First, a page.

In Australia, the University of New South Wales is probing a mix of screen-printing techniques and use of semiconductors that boost solar efficiency to 50pc. Labs in Wisconsin have found ways to undercut silicon with carbon nanotubes. That alone does not do much to lower the "soft costs" of solar installation, now the biggest barrier, but Germany's experience has shown that scale can work wonders.

The race is on: somebody, somewhere, is soon going to deliver grid parity with a clarity that silences all critics. Then we can all forget about subsidies for solar, and tax it instead, a future cash cow.

Goldman Sachs published a report last week entitled Time to renew interest in renewables?, a straw in the wind perhaps.

The message is to shun static - dare I say Luddite - assumptions about the limits of solar power. "Human ingenuity should not be underestimated," it said. Nor should the US military be underestimated. more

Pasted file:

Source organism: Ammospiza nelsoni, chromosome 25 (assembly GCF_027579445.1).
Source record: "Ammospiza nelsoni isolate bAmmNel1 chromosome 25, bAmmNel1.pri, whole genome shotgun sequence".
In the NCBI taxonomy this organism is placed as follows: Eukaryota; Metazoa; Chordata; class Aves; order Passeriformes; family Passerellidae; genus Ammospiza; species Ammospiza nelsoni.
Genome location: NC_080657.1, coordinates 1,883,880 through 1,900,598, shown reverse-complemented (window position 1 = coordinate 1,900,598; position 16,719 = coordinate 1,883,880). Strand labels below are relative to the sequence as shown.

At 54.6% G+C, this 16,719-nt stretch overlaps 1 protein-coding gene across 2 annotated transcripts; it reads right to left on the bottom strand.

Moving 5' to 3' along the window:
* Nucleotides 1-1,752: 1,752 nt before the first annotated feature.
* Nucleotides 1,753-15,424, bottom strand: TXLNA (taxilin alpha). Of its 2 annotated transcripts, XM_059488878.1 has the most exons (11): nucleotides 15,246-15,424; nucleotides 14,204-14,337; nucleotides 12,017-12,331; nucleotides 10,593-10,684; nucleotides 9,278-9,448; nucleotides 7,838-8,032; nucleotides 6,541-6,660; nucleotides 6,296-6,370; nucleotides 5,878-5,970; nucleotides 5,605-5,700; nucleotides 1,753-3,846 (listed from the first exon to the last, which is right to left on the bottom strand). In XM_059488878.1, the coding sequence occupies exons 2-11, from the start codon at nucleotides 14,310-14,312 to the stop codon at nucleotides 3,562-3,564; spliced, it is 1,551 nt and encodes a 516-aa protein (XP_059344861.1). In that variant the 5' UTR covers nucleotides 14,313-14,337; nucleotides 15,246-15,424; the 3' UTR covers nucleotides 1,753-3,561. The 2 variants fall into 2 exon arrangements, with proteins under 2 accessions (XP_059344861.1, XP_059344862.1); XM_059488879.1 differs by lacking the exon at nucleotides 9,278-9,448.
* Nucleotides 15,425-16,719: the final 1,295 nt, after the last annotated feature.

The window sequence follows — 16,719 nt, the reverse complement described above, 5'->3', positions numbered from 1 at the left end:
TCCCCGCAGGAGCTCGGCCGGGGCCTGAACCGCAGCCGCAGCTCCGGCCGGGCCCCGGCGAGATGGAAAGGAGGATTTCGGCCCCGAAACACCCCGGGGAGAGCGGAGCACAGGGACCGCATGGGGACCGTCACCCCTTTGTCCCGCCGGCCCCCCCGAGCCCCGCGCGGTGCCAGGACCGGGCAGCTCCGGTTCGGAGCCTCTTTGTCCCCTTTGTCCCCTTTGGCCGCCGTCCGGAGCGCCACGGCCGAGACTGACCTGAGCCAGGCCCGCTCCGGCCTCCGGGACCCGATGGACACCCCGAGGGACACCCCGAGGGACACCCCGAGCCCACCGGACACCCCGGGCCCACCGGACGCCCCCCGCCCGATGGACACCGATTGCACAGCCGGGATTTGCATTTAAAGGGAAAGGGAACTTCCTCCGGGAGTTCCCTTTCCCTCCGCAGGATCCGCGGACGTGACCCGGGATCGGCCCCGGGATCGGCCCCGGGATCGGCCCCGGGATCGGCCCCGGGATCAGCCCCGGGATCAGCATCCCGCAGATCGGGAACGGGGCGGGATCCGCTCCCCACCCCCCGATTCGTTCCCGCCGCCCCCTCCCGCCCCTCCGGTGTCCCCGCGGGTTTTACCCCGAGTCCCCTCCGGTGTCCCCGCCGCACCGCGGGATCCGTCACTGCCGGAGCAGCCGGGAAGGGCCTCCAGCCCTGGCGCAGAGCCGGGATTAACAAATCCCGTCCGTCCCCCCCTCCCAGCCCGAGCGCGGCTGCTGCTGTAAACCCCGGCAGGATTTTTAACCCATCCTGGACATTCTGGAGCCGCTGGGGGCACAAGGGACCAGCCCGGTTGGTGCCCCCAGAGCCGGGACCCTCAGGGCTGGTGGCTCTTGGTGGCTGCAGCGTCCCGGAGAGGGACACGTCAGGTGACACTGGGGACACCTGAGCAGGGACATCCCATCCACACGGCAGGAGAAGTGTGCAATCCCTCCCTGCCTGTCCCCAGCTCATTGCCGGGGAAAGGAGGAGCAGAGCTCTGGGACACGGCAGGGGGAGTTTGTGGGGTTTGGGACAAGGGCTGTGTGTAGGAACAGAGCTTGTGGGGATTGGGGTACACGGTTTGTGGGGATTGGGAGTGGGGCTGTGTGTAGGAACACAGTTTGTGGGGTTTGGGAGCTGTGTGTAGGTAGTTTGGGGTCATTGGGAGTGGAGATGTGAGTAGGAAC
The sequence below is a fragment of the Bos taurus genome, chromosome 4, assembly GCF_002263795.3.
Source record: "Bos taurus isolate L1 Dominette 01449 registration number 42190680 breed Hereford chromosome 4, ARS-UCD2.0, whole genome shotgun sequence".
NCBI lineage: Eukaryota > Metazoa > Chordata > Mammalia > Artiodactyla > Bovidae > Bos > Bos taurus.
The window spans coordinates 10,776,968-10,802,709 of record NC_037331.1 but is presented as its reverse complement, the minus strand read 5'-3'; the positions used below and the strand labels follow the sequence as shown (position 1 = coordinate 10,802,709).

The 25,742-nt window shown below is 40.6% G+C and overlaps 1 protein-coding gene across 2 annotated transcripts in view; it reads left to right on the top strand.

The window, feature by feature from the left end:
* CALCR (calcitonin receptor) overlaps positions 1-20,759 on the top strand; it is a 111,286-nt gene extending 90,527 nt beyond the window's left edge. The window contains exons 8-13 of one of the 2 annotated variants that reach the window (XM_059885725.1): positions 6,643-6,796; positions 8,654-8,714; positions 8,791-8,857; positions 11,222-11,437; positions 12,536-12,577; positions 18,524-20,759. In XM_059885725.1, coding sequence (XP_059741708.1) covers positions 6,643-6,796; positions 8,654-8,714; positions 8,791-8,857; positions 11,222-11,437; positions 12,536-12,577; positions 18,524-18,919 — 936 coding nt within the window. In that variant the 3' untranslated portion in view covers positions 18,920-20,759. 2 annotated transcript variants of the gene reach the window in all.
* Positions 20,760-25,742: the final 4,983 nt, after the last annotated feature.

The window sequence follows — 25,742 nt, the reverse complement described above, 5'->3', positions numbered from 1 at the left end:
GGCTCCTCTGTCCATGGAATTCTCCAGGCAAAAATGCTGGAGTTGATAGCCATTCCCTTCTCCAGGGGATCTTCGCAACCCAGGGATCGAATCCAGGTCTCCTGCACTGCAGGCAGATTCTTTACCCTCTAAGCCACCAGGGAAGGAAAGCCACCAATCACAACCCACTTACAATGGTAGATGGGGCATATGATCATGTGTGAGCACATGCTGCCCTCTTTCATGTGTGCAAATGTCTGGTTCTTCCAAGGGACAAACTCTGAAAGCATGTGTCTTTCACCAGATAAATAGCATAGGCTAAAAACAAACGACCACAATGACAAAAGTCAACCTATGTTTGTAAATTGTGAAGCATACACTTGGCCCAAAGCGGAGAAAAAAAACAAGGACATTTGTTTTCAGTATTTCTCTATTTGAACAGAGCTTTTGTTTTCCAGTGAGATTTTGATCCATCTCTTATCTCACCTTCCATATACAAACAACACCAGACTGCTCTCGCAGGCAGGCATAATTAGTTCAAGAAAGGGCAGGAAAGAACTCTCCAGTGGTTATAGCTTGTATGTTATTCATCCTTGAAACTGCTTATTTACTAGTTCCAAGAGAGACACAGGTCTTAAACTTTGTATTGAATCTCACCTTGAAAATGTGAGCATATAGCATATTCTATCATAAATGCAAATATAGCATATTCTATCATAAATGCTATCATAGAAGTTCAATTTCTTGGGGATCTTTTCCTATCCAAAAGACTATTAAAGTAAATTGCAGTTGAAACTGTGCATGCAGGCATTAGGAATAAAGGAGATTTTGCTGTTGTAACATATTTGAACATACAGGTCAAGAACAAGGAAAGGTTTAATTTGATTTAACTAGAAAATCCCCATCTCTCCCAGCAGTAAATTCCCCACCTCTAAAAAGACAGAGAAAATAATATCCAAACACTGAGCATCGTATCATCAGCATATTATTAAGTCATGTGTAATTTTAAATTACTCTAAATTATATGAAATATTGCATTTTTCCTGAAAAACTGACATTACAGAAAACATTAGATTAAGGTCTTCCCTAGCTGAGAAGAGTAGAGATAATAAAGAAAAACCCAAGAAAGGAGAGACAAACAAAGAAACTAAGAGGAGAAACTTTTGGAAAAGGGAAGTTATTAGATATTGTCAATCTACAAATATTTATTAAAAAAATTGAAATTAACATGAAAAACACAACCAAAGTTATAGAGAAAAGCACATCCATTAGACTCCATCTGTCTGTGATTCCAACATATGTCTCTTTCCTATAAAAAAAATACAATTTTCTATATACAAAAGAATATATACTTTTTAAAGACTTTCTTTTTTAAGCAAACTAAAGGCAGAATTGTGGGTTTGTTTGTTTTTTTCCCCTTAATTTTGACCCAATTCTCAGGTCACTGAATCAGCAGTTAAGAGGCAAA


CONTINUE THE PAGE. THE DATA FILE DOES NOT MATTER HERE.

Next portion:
Kuttner on the advantages the Defense industry has when it come to large-scale planning.  We could extend those advantages to the whole country but that would mean utterly discrediting the millions infected with neoliberal economic thought.

Our Ministry of Planning

Robert Kuttner 08/18/2013

The New York Times had a terrific Sunday article on a new waste-to-energy technology that could convert massive quantities of trash into synthetic natural gas. This technology, from isn't perfect -- the product is still a carbon fuel. But unlike hydro-fracking, it doesn't destroy land and water supplies and it's a lot cleaner than oil or coal. Earlier versions of such waste-to-energy systems have divided environmentalists, both because they are still carbon and because they use very high temperature incineration, which is frowned upon by many green advocates even when it is clean.